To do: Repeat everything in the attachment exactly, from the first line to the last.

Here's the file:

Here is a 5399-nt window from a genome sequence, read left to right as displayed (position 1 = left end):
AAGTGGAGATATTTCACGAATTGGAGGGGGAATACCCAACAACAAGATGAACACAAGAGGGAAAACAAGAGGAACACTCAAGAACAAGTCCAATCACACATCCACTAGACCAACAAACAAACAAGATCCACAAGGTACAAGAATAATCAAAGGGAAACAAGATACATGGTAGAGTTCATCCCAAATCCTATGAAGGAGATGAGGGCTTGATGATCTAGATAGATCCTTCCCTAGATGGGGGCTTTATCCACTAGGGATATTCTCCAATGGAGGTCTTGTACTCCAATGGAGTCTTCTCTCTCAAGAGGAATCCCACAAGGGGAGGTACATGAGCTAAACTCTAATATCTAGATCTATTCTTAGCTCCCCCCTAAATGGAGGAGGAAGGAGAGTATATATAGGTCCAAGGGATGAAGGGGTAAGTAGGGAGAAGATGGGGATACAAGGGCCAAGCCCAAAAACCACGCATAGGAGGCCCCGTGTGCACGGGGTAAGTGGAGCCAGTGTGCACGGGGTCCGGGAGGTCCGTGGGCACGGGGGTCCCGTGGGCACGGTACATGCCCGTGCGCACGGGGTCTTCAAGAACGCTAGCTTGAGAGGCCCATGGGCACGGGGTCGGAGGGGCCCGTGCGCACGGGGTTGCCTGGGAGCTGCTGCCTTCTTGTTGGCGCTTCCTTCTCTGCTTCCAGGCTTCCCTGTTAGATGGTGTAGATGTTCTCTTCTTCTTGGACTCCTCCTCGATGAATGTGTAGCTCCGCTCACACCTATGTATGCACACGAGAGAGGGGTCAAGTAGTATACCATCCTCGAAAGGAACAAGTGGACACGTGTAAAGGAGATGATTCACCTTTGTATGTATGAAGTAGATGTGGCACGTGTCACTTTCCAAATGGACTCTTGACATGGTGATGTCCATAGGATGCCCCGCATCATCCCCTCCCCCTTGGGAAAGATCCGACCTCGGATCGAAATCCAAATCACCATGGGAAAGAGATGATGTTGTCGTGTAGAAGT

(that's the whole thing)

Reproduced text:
Here is a 5399-nt window from a genome sequence, read left to right as displayed (position 1 = left end):
AAGTGGAGATATTTCACGAATTGGAGGGGGAATACCCAACAACAAGATGAACACAAGAGGGAAAACAAGAGGAACACTCAAGAACAAGTCCAATCACACATCCACTAGACCAACAAACAAACAAGATCCACAAGGTACAAGAATAATCAAAGGGAAACAAGATACATGGTAGAGTTCATCCCAAATCCTATGAAGGAGATGAGGGCTTGATGATCTAGATAGATCCTTCCCTAGATGGGGGCTTTATCCACTAGGGATATTCTCCAATGGAGGTCTTGTACTCCAATGGAGTCTTCTCTCTCAAGAGGAATCCCACAAGGGGAGGTACATGAGCTAAACTCTAATATCTAGATCTATTCTTAGCTCCCCCCTAAATGGAGGAGGAAGGAGAGTATATATAGGTCCAAGGGATGAAGGGGTAAGTAGGGAGAAGATGGGGATACAAGGGCCAAGCCCAAAAACCACGCATAGGAGGCCCCGTGTGCACGGGGTAAGTGGAGCCAGTGTGCACGGGGTCCGGGAGGTCCGTGGGCACGGGGGTCCCGTGGGCACGGTACATGCCCGTGCGCACGGGGTCTTCAAGAACGCTAGCTTGAGAGGCCCATGGGCACGGGGTCGGAGGGGCCCGTGCGCACGGGGTTGCCTGGGAGCTGCTGCCTTCTTGTTGGCGCTTCCTTCTCTGCTTCCAGGCTTCCCTGTTAGATGGTGTAGATGTTCTCTTCTTCTTGGACTCCTCCTCGATGAATGTGTAGCTCCGCTCACACCTATGTATGCACACGAGAGAGGGGTCAAGTAGTATACCATCCTCGAAAGGAACAAGTGGACACGTGTAAAGGAGATGATTCACCTTTGTATGTATGAAGTAGATGTGGCACGTGTCACTTTCCAAATGGACTCTTGACATGGTGATGTCCATAGGATGCCCCGCATCATCCCCTCCCCCTTGGGAAAGATCCGACCTCGGATCGAAATCCAAATCACCATGGGAAAGAGATGATGTTGTCGTGTAGAAGT